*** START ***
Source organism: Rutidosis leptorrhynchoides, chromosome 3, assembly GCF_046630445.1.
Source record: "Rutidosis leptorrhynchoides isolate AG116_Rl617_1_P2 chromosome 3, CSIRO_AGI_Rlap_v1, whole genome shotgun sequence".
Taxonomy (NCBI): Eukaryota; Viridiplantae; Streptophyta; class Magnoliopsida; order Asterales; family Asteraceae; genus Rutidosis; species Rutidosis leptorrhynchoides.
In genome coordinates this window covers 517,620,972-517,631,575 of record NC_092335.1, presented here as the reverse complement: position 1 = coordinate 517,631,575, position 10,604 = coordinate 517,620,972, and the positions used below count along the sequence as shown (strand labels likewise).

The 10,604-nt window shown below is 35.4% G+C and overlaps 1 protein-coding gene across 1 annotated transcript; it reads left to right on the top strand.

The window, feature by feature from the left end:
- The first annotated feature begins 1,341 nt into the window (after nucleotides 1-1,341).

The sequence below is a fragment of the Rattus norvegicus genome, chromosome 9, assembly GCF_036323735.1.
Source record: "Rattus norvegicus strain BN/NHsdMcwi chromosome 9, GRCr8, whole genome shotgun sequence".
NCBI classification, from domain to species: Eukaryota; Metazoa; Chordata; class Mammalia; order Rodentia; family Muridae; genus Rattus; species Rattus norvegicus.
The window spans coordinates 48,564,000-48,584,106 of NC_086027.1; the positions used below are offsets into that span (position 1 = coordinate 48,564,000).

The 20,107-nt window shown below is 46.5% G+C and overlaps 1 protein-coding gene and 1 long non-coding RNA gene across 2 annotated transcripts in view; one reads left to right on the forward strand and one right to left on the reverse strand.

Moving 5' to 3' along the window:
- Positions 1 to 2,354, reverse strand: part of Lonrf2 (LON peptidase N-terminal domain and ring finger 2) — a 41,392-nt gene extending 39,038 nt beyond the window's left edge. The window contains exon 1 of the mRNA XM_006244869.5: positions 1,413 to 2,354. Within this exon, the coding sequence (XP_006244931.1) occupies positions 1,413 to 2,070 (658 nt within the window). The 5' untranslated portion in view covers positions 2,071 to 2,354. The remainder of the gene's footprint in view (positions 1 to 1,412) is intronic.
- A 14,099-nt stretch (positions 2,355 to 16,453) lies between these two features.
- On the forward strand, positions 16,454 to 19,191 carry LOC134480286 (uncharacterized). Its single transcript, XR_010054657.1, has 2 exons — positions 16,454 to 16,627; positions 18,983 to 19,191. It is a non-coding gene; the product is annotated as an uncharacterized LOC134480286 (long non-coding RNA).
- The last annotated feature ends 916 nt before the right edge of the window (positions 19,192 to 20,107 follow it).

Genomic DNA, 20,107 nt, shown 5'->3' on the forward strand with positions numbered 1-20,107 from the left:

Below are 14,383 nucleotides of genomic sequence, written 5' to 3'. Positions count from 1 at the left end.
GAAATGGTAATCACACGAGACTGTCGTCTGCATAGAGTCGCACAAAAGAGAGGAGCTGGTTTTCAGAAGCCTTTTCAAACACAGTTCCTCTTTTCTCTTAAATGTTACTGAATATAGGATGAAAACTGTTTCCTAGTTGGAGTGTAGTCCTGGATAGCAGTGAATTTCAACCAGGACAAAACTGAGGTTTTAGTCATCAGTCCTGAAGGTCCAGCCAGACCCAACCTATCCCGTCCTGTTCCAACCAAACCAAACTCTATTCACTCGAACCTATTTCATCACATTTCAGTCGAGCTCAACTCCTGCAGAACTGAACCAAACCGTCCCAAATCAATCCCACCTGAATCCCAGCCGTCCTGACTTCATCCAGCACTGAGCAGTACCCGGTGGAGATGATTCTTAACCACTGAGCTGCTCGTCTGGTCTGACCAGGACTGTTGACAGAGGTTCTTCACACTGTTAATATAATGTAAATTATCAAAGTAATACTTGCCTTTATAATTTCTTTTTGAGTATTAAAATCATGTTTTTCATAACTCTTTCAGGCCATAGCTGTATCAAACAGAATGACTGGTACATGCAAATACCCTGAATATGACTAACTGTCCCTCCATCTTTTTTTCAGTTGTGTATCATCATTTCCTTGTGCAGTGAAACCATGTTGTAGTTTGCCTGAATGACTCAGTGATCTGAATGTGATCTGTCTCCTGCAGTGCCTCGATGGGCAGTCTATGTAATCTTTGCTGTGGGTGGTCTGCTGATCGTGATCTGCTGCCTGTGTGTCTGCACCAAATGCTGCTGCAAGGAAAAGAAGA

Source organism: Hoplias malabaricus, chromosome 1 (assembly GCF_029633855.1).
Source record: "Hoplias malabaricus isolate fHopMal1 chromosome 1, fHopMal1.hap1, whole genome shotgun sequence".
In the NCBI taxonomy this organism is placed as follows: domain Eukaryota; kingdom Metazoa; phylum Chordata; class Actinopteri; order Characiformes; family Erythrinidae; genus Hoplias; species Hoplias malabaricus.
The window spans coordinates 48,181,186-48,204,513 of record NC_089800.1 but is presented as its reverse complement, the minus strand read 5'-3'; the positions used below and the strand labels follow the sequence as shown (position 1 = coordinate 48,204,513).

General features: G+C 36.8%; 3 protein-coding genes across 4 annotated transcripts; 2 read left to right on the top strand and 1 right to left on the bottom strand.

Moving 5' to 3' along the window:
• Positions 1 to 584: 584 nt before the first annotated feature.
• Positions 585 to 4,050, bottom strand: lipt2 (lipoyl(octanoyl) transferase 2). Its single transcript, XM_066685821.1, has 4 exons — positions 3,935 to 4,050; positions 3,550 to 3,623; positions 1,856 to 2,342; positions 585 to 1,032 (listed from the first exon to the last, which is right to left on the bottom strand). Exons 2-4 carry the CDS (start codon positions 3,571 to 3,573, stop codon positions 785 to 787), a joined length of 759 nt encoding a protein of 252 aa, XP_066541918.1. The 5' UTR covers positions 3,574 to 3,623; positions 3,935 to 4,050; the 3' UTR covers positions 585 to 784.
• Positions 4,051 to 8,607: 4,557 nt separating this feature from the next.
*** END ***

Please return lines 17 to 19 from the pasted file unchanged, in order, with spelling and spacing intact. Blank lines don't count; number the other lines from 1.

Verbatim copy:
- The last annotated feature ends 916 nt before the right edge of the window (positions 19,192 to 20,107 follow it).

Genomic DNA, 20,107 nt, shown 5'->3' on the forward strand with positions numbered 1-20,107 from the left:

Below are 14,383 nucleotides of genomic sequence, written 5' to 3'. Positions count from 1 at the left end.